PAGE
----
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Why We Fight
A gathering of patriots.


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Those of us who have worked steadily with the Iraqis know what many of us suspected from the beginning — Iraqis are a good and decent people struggling to resurrect a country that has been at perpetual war for nearly 30 years. In Al Anbar, we’ve seen the Iraqi army and Iraqi police come a long way in their efforts to drive the scourge of al Qaeda from this land. Many of them have died fighting right next to our Marines and soldiers, speaking pidgin English, and quoting American movies and sitcoms. As President Bush realized recently on his trip to Albania, many Muslims have no problem with America and want the good things that our country has to offer. Those of us Americans in Iraq can go north to Kurdistan and we’ll be warmly greeted by millions of Kurds who have already formed a mini-America. Still, there are the criminals and cultists of al Qaeda and Iran that want to stop any dialogue between the West and Islam. We stand between them and the Iraqi people for the time being. While we are here, we will do everything to prevent the evil and the wicked from taking this country and its people because they are worth fighting for.

– Tony Licari is a captain in the United States Marine Corps, currently serving in Iraq.

W. Thomas Smith Jr.
Why we fight? I won’t speak for others, but for me the answer is pretty simple.

Twenty-five years ago, I enlisted in the Marines under a “guaranteed infantry” contract. It was the only way I would join. If there was war, I wanted to fight; and for two reasons: Love of country and a chance for adventure. Nothing more.

Fast forward to 2007. I no longer carry a rifle or wear the eagle, globe, and anchor. But I’m still a Marine — you never really leave the Corps — and I’m still in the fight in my own way as a military writer and correspondent. The reasons, however, have matured. The sense of adventure is somewhat tempered. The love of country has deepened. Why the latter? Because — though I’ve always loved America — I’ve now traveled much of the world and learned what freedom and the lack of it really mean. I no longer take freedom for granted. I know that sounds mawkish and cliché. But just as a man’s love for his wife and children grows and deepens with age, so too his love — if it was ever really there — for his country and what it has given him over the years.

Like the rest of us, I’ve always known the words of Patrick Henry. As a boy, I associated his phrase with historic drama. Today, I understand it as passion, and I now feel bound to the soul of the man who said, “Give me liberty or give me death!”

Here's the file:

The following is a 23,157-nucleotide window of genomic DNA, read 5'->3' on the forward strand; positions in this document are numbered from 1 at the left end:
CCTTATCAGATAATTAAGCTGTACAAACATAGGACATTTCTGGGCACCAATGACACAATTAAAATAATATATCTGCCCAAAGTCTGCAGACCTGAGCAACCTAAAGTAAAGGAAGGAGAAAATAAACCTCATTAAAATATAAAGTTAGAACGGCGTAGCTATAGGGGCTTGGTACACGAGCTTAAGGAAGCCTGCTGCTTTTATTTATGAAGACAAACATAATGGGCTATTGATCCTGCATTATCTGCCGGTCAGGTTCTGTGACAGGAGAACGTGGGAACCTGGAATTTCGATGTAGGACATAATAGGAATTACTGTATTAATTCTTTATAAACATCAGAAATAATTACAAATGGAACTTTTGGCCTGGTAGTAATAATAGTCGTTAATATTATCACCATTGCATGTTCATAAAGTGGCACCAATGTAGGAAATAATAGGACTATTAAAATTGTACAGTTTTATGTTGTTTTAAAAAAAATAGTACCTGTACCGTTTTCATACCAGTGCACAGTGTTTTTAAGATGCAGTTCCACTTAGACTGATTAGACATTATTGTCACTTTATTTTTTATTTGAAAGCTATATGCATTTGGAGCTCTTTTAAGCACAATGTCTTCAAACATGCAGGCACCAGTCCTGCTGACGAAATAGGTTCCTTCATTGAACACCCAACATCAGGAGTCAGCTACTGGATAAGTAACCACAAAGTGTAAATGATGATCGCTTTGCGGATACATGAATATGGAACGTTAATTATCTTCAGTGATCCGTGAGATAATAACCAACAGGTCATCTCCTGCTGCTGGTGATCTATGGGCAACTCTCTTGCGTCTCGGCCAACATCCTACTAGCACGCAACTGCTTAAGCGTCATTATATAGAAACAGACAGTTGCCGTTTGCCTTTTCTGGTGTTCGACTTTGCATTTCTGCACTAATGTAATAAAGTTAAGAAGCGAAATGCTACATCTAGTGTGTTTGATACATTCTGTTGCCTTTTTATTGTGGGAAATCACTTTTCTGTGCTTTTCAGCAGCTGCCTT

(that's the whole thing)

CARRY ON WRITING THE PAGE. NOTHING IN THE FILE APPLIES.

A former U.S. Marine infantry leader, W. Thomas Smith Jr. writes about military issues and has covered war in the Balkans, on the West Bank, and in Iraq. Smith is the author of six books, and his articles appear in a variety of publications. He blogs at The Tank.

Buzz Patterson
I sought my commission in the Air Force initially because I wanted to learn to fly and see the world. Quickly, however, my service evolved into something quite different. Through my early training I was taught the virtues of duty, honor, discipline, selfless service and moral character. I understood then that there was something unique and ultimately satisfying in serving one’s country. The virtues that America was founded on still had a home in the military. I was introduced to the bonds of trust that develop between soldiers, sailors, airmen and Marines. One of my very first military operations was flying into Grenada on the first day of President Ronald Reagan’s bold intervention to stem Communism in the Caribbean. I had fellow Americans depending on me, and I was mutually dependent on them. It’s a bond that defies description, a kinship and an understanding that only those who share common experiences and common losses can understand. If I didn’t have it before, I certainly had it from that point on — an overwhelming pride in my country and in my fellow servicemen and women. Whether it was through operations in Somalia, Bosnia, or Haiti, I was honored to lead the finest Americans I have ever known and it was my privilege to serve our nation for the betterment of peoples everywhere.

– Robert “Buzz” Patterson is a retired lieutenant colonel in the U.S. Air Force and vice chairman of Move America Forward. He is author of the new book War Crimes.

Joseph Morrison Skelly